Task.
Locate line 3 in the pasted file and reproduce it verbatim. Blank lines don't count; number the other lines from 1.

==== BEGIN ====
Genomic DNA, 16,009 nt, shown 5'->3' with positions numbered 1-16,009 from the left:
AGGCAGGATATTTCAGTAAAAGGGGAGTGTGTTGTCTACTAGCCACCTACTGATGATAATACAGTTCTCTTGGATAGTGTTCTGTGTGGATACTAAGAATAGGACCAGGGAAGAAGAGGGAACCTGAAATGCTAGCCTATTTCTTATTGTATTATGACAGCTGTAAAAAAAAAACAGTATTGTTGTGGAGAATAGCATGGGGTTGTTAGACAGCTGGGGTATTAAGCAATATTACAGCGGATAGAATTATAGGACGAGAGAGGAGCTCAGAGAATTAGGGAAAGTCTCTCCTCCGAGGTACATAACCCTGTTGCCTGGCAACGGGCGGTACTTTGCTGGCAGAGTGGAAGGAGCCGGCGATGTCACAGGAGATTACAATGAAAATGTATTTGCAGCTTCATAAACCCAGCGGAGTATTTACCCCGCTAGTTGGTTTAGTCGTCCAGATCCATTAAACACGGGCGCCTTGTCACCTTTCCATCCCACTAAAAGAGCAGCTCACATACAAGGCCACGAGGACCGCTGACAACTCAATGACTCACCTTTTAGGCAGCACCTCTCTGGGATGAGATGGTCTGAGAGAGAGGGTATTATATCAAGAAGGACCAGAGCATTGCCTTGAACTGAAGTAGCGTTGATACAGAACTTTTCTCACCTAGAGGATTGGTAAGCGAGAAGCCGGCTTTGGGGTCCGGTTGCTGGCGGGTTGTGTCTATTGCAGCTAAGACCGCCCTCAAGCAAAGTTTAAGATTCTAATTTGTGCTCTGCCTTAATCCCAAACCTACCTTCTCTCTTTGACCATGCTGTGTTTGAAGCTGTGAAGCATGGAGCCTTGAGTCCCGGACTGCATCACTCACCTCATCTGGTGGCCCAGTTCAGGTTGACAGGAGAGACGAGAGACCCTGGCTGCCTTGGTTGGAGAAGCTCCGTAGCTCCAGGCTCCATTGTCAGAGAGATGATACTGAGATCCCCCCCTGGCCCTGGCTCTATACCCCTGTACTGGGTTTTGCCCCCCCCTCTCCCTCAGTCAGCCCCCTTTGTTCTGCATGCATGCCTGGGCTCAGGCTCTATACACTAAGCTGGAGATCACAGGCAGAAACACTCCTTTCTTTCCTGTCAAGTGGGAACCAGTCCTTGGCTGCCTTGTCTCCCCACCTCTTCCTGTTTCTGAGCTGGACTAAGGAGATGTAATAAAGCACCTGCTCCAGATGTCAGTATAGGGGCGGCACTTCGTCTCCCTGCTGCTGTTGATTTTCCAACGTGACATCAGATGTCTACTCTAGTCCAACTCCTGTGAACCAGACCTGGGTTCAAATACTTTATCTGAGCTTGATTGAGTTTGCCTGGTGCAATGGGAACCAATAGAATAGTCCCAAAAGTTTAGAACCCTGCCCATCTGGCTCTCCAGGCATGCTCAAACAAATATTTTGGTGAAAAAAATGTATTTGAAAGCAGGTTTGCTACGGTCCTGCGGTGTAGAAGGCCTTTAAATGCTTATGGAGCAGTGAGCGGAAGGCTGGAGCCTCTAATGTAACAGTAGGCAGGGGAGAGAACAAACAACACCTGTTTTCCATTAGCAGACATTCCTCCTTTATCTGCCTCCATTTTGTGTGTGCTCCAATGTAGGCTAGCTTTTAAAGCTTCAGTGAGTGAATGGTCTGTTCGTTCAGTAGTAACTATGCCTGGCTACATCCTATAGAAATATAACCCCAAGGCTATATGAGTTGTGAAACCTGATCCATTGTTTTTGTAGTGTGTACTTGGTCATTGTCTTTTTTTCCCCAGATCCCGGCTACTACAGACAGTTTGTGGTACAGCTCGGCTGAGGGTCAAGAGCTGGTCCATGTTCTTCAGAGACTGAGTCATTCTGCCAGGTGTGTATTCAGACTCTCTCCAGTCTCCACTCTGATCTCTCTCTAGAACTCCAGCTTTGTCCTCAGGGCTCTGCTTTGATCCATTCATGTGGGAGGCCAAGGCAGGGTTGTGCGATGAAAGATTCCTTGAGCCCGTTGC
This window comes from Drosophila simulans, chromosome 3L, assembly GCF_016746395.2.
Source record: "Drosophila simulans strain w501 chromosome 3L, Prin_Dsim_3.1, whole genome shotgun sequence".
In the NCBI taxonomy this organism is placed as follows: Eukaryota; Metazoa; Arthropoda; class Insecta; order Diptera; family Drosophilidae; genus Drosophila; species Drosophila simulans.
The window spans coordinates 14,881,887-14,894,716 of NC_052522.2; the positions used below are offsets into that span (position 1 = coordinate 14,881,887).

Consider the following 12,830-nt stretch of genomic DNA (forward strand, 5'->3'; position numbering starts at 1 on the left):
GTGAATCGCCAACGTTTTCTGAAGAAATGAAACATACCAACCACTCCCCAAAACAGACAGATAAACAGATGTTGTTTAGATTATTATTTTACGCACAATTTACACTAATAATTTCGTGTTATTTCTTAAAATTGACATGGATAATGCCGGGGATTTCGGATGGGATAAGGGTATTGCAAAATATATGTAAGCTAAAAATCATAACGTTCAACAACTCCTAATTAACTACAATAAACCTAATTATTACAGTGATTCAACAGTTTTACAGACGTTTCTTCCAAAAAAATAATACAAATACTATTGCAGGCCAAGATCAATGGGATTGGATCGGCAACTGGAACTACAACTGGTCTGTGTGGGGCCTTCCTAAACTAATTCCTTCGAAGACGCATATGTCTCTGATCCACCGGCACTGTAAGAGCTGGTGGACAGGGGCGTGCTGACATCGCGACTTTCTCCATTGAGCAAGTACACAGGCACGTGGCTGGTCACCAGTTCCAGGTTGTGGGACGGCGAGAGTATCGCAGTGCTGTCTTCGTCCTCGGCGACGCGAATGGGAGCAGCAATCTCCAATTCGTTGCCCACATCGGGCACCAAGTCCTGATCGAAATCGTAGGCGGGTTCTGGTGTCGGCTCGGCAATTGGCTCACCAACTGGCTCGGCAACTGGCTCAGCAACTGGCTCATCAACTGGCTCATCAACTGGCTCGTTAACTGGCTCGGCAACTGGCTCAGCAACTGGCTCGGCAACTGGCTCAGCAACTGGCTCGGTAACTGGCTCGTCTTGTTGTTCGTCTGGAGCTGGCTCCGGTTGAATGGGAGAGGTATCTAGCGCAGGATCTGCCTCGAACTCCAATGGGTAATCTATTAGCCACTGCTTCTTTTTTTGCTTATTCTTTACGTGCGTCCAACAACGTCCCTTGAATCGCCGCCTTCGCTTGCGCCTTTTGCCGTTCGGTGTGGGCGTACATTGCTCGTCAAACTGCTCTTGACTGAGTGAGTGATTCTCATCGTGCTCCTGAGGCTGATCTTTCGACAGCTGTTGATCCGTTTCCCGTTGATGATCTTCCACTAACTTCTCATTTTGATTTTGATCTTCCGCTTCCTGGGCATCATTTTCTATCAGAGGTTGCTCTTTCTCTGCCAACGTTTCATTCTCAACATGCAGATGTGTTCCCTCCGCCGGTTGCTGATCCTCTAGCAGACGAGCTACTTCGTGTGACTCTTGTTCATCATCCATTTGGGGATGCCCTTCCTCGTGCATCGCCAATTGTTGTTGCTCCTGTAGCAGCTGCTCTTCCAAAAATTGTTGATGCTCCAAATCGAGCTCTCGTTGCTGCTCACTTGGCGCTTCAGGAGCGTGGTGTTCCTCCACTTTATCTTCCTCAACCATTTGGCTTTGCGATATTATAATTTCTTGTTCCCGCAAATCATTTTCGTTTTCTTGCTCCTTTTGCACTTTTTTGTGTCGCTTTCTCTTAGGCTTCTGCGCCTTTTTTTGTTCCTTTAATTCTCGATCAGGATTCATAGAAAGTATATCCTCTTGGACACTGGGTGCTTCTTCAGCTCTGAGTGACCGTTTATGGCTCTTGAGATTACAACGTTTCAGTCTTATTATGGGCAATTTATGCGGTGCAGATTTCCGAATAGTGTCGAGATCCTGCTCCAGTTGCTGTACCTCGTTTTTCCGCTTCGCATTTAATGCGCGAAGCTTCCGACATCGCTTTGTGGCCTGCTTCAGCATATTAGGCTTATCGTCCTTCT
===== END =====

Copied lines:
This window comes from Drosophila simulans, chromosome 3L, assembly GCF_016746395.2.